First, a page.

Friday, August 10, 2012

The Other Plath



The Other Plath
Ruby Red
My Mother
Boy in Fog
Moors Mannequins

The Other Plath

“You are the one”
—Sylvia Plath
“Nick and the Candlestick,”

Young Nicholas—
The other Plath

The Peter Pan Boy—
Ariel’s young Viceroy

Sylvia’s young son—
The other Hughes

The other Plath—
Who’d figure it out

The one who knew—
Flying the coop

Sick of the—
Yorkshire Killer


“a stake in your
fat black heart”
—Sylvia Plath
“Daddy,” Ariel

Birthday Letters—
Imagining her body

Head in the oven—
Feet on the floor

Rewriting the poetry—
Revising her Ariel

Turning her readers—
Into peanut eaters

Draining her royalties—
Milking her Estate

Ted selling Sylvia—
On the cheap

Selling all her poetry—
As lifeless souvenirs

Making a mint from—
Emory buying it all

Selling her suicide—
Her stitches & sutures too

Ruby Red

“ruby the pain”
—Sylvia Plath
“Daddy,” Ariel

I’m Sylvia’s son—
My light burns blue

She died of boredom—
That’s what poets do

But that’s just a lie—
Poets die like you & me

Sometimes victims—
Of murder most foul

I was the baby boy—
Born in the barn

Sylvia’s divine child—
Jesus in the manger

I gulped for air—
How did I end up here?

Without the Star above—
And the Wise Men below?

Mommy Dearest

“the language obscene”
—Sylvia Plath
“Daddy,” Ariel

My father was going—
To kill her again & again

That’s what they told me—
That’s what Ted did

Every year or so—
He’d do it to her again

Trying to get even—
For what she said and did

Sometimes monthly—
Sometimes yearly

He practiced at it—
Murdering my mother

Doing it with words—
Digging her up again

Resurrecting her for—
A repeat performance

Boy in Fog

“I disappoint them”
—Sylvia Plath
“Sheep in Fog,” Ariel

The moors slip off—
Into moody darkness

My father Ted Hughes—
Regards me sadly

He sees Sylvia—
In my eyes and face

Then he looks away—
His face ashamed

How does a father—
Tell his only son

That dark waters—
Run deep thru heaven

Moors Mannequins

—Sylvia Plath
“The Munich Mannequins,”

The Yew Trees—
In St. Peter’s Cemetery

Blow in the wind—
Like underwater Hydras

Murder is terrible—
Especially for the children

The absolute sacrifice—
It means no more idols

What does a son do—
Listening to a conversation

When he hears the dialog—
Black Phone off the hook

Listening, listening—
His mother’s dead voice


“a counterfeit snake”
—Sylvia Plath
“Totem,” Ariel

Running away is useless—
Alaska isn’t far enough

The past is killing me—
How can I ever forget

Ted tried to hide it—
From me and my sister

His constant spiel—
They must never ever know

It would surely do them in—
If they ever found out the truth

His own guilt hunched—
Over the evil Black Telephone

Sorry Wrong Number—
But he keeps on listening

The guilt of murder—
Who’s that on the other end?


“seeing is useless”
—Sylvia Plath
“Totem,” Ariel

I was the aborted baby—
Beheaded, embalmed in spice

Flayed of fur & my future—
Gutted like a dead rabbit

My eyes, my teeth, my face—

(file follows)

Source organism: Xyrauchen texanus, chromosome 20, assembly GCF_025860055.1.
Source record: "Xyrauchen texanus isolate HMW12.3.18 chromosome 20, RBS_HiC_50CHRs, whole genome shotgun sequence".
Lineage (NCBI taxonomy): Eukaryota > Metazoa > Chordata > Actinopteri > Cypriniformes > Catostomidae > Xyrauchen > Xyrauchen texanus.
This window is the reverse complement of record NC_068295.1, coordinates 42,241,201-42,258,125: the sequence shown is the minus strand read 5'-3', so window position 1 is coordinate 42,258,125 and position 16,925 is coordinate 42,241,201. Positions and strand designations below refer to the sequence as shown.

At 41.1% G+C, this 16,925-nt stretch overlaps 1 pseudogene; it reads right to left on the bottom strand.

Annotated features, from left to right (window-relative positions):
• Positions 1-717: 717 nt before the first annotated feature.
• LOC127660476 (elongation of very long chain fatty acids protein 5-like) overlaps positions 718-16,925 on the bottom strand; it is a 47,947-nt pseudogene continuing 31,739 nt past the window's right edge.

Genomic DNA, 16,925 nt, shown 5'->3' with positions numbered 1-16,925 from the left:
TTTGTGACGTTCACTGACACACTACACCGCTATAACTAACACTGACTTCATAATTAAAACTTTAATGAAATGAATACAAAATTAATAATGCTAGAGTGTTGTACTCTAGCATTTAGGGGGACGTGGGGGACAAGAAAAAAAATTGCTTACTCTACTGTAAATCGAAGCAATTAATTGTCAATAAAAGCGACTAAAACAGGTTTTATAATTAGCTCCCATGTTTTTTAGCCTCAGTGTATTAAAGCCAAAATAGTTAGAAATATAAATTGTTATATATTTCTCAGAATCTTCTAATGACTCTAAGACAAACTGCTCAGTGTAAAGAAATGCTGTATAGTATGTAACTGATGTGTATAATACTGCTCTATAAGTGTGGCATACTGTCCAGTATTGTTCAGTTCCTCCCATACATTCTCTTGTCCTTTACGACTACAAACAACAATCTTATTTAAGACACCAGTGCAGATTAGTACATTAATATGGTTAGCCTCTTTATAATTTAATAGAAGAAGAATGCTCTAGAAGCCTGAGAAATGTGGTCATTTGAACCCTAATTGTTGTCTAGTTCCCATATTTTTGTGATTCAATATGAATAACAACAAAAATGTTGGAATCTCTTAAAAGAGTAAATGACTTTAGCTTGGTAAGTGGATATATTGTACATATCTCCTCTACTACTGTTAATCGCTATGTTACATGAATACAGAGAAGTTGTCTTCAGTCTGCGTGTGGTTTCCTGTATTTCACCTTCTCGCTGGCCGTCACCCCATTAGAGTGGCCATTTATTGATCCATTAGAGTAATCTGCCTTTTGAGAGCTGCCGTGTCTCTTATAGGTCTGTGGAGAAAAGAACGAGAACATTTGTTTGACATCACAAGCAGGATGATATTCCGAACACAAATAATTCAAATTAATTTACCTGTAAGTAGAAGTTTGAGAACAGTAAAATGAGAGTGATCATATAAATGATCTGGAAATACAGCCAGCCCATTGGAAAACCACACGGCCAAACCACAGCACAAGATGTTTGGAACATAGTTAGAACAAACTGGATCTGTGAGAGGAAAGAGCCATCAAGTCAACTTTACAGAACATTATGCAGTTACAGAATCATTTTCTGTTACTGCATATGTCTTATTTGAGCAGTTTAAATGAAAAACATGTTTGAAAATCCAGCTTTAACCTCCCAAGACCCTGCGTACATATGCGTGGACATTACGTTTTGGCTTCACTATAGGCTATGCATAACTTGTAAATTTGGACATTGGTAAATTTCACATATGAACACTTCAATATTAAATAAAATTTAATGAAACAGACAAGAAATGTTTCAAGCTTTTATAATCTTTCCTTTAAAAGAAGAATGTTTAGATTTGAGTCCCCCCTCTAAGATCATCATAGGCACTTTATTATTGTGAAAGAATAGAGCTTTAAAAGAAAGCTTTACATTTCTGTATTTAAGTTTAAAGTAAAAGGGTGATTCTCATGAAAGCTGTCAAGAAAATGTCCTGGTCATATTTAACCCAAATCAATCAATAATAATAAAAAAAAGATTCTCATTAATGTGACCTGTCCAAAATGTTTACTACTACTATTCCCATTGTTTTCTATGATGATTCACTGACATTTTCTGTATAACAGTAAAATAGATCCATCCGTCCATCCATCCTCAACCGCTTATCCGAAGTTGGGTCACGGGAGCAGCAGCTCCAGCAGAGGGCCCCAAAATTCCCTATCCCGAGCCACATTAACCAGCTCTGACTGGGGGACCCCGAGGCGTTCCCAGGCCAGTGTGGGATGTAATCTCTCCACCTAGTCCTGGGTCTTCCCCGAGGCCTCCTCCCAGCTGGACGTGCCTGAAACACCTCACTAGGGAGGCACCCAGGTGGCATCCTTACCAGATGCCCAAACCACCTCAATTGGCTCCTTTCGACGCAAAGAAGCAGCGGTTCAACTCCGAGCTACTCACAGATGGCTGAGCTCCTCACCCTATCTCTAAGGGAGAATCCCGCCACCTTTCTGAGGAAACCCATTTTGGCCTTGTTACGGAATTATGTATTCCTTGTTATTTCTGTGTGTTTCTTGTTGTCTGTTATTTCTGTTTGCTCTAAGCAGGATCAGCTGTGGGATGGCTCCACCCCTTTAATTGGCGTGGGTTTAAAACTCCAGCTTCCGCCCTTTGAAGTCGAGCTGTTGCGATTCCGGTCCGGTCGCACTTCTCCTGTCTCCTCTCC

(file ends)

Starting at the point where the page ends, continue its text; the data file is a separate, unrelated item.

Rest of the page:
The same as Sylvia Plath

I was the other Plath—
The Plath that got away

The Hughes gang heavies—
Bunch of Yorkshire hoodlums

Surely they felt endangered—
If I ever found out the truth

How could I not find out—
The gossip, the libbers, the dykes

So I fled to Alaska in America-
To get away from Ted & Company


“the zoo of the new”
—Sylvia Plath
“Child,” Ariel

I started off with clear eyes—
Filled with color and ducks

That was way back when—
When the zoo was new

Regent’s Zoo in London—
Not far from Fitzroy Road

The timber wolves howling—
Late into the London night

They stalked their cages—
Like my wolfish father did

It could have been—
So much more different

Not troublous and dark—
The moody monstrous moors


“it happens”
—Sylvia Plath
“Paralytic,” Ariel

Well, it happens—
But really so what?

Life is just a douchebag—
What else is new?

Deaths, murders—
We want them anonymous

Funerals say goodbye for us—
But still the dead aren’t dead

Their mouths are full of—
Shiny Black Lagoon pearls

Their ruby lips whisper—
On the Black Telephone

I cannot hear them—
I cannot hear my mother

I can imagine her though—
Fingering her forehead bruise


“the spot,
dull purple”
—Sylvia Plath
“Contusion,” Ariel

Everybody could see it—
That’s what they said

The dull purple bruise—
Contusion on her temple

She must have fallen—
Hurt herself somehow

Surely not the big—
Heavy glass ashtray

Smashing up against—
The side of her forehead

After she burnt the letter—
Saying she wanted a divorce

Her husband flipping out—
Ted hitting her hard

Knocking her out—
Then stuffing her in


“crackle and drag”
—Sylvia Plath
“Edge,” Ariel

Ted Hughes perfected—
And getting away with it

Smirking with innocence—
Playing the abused husband

Quite an accomplishment—
But really not that difficult

Men have been doing—
The same thing a long time

Blaming the victim for it—
Whether abuse or suicide

Sylvia was just a fruitcake—
It’s over, time to move on

Time to start making money—
Getting the Plath business going

Bleeding her blood-jet dry—
Milking the Estate’s royalties

Living off Sylvia’s dead genius—
Making a mint off the bitch

Court Green a cottage industry—
Playing the cards just right

Sidestepping Miss Larkin—
And brown-nosing the Queen

Even though her Highness—
Is used to such things

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